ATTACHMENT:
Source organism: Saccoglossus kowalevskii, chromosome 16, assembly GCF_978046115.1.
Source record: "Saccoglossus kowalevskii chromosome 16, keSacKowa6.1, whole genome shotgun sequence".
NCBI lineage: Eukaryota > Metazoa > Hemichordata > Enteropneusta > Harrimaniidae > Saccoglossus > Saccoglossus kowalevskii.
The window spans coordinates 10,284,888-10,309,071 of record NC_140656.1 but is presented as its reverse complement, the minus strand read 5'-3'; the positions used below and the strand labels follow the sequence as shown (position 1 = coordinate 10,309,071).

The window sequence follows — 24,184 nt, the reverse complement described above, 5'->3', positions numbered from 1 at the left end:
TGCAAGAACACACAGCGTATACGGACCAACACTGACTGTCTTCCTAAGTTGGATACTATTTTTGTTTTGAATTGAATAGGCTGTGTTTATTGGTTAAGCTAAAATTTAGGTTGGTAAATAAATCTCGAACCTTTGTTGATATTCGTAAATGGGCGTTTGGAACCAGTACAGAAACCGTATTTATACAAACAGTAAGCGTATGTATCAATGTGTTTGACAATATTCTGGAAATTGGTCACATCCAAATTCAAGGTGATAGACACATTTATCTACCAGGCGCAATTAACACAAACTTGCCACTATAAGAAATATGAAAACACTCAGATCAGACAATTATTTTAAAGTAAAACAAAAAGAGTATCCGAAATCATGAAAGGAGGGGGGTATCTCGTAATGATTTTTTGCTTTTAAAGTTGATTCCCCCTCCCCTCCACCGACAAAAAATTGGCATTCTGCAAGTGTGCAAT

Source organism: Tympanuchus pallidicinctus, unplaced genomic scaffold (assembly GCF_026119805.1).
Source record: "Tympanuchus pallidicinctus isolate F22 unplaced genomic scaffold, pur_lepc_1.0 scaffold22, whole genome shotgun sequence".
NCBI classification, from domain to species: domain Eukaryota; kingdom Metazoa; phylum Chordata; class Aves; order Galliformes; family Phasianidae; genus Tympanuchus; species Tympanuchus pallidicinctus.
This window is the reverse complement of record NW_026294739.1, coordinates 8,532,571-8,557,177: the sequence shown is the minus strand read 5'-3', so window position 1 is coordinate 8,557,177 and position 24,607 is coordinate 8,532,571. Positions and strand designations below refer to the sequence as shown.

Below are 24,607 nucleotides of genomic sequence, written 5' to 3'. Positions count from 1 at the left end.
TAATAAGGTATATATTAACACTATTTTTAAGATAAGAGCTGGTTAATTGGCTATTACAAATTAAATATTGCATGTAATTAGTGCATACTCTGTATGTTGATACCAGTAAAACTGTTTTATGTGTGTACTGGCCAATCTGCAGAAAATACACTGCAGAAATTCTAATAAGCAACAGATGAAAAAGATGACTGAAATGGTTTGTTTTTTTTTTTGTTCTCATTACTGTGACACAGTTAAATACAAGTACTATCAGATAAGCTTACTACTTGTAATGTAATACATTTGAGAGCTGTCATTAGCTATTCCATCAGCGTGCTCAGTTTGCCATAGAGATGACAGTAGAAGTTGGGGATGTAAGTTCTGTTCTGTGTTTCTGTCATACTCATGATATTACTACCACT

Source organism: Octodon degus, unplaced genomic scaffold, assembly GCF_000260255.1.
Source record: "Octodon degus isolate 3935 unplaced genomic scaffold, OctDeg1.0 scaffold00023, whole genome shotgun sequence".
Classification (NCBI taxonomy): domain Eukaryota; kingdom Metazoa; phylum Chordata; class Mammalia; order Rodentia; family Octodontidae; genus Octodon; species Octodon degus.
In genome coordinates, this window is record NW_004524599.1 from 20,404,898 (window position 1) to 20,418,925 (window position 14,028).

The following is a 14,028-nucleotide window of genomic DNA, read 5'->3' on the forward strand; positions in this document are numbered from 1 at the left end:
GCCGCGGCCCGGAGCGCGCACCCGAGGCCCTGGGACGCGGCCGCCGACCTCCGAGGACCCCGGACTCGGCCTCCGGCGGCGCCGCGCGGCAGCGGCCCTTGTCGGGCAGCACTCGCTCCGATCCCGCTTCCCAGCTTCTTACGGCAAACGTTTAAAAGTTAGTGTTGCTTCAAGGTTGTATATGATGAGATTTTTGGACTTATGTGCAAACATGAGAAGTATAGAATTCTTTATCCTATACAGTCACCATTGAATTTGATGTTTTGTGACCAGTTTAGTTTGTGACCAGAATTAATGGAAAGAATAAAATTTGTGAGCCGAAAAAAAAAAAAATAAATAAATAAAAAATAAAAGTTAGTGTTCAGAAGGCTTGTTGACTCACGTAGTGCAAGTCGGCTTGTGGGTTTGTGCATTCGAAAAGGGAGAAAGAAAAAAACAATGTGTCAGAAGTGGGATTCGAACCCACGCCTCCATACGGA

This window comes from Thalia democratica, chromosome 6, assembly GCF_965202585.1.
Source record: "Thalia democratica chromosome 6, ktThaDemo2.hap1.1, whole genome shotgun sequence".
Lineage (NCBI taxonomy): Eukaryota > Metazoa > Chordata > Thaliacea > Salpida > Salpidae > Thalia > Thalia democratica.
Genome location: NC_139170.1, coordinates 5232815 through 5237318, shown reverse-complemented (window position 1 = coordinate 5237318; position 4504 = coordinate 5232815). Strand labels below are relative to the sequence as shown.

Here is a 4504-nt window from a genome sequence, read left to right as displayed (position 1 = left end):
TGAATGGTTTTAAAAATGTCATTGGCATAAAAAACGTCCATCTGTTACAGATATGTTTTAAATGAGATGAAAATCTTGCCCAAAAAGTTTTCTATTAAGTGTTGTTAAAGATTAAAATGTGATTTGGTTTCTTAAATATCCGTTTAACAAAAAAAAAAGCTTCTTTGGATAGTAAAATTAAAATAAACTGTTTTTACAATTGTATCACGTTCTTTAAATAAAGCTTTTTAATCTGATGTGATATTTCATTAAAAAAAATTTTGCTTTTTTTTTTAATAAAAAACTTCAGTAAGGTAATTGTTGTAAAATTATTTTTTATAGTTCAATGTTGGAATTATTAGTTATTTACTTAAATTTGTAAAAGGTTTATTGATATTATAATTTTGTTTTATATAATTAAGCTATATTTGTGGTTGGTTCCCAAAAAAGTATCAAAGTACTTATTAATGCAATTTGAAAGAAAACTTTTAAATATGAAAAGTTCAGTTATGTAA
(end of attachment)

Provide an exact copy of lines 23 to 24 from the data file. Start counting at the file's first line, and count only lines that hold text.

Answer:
Here is a 4504-nt window from a genome sequence, read left to right as displayed (position 1 = left end):
TGAATGGTTTTAAAAATGTCATTGGCATAAAAAACGTCCATCTGTTACAGATATGTTTTAAATGAGATGAAAATCTTGCCCAAAAAGTTTTCTATTAAGTGTTGTTAAAGATTAAAATGTGATTTGGTTTCTTAAATATCCGTTTAACAAAAAAAAAAGCTTCTTTGGATAGTAAAATTAAAATAAACTGTTTTTACAATTGTATCACGTTCTTTAAATAAAGCTTTTTAATCTGATGTGATATTTCATTAAAAAAAATTTTGCTTTTTTTTTTAATAAAAAACTTCAGTAAGGTAATTGTTGTAAAATTATTTTTTATAGTTCAATGTTGGAATTATTAGTTATTTACTTAAATTTGTAAAAGGTTTATTGATATTATAATTTTGTTTTATATAATTAAGCTATATTTGTGGTTGGTTCCCAAAAAAGTATCAAAGTACTTATTAATGCAATTTGAAAGAAAACTTTTAAATATGAAAAGTTCAGTTATGTAA